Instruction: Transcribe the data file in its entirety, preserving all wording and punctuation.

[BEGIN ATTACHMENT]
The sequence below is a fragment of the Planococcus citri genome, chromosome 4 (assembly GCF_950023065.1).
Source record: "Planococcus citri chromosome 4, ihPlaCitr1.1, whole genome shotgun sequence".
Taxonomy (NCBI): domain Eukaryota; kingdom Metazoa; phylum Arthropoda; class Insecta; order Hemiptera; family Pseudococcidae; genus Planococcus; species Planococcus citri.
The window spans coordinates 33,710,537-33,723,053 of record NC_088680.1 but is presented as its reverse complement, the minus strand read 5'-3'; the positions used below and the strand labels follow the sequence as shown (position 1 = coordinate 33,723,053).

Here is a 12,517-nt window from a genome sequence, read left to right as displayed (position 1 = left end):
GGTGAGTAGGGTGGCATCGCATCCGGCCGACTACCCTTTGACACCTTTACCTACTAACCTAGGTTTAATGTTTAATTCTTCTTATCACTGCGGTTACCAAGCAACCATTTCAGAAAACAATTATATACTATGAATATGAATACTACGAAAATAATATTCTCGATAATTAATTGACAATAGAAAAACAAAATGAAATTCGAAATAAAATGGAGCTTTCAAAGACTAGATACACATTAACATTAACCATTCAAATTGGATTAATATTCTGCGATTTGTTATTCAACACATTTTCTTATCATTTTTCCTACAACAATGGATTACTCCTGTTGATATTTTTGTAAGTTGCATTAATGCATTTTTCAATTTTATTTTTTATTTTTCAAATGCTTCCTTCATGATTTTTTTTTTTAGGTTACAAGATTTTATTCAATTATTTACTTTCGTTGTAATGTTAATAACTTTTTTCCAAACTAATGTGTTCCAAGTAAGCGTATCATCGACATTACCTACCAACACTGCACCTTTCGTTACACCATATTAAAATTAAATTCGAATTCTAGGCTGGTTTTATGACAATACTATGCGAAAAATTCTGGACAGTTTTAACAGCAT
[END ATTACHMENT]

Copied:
The sequence below is a fragment of the Planococcus citri genome, chromosome 4 (assembly GCF_950023065.1).
Source record: "Planococcus citri chromosome 4, ihPlaCitr1.1, whole genome shotgun sequence".
Taxonomy (NCBI): domain Eukaryota; kingdom Metazoa; phylum Arthropoda; class Insecta; order Hemiptera; family Pseudococcidae; genus Planococcus; species Planococcus citri.
The window spans coordinates 33,710,537-33,723,053 of record NC_088680.1 but is presented as its reverse complement, the minus strand read 5'-3'; the positions used below and the strand labels follow the sequence as shown (position 1 = coordinate 33,723,053).

Here is a 12,517-nt window from a genome sequence, read left to right as displayed (position 1 = left end):
GGTGAGTAGGGTGGCATCGCATCCGGCCGACTACCCTTTGACACCTTTACCTACTAACCTAGGTTTAATGTTTAATTCTTCTTATCACTGCGGTTACCAAGCAACCATTTCAGAAAACAATTATATACTATGAATATGAATACTACGAAAATAATATTCTCGATAATTAATTGACAATAGAAAAACAAAATGAAATTCGAAATAAAATGGAGCTTTCAAAGACTAGATACACATTAACATTAACCATTCAAATTGGATTAATATTCTGCGATTTGTTATTCAACACATTTTCTTATCATTTTTCCTACAACAATGGATTACTCCTGTTGATATTTTTGTAAGTTGCATTAATGCATTTTTCAATTTTATTTTTTATTTTTCAAATGCTTCCTTCATGATTTTTTTTTTTAGGTTACAAGATTTTATTCAATTATTTACTTTCGTTGTAATGTTAATAACTTTTTTCCAAACTAATGTGTTCCAAGTAAGCGTATCATCGACATTACCTACCAACACTGCACCTTTCGTTACACCATATTAAAATTAAATTCGAATTCTAGGCTGGTTTTATGACAATACTATGCGAAAAATTCTGGACAGTTTTAACAGCAT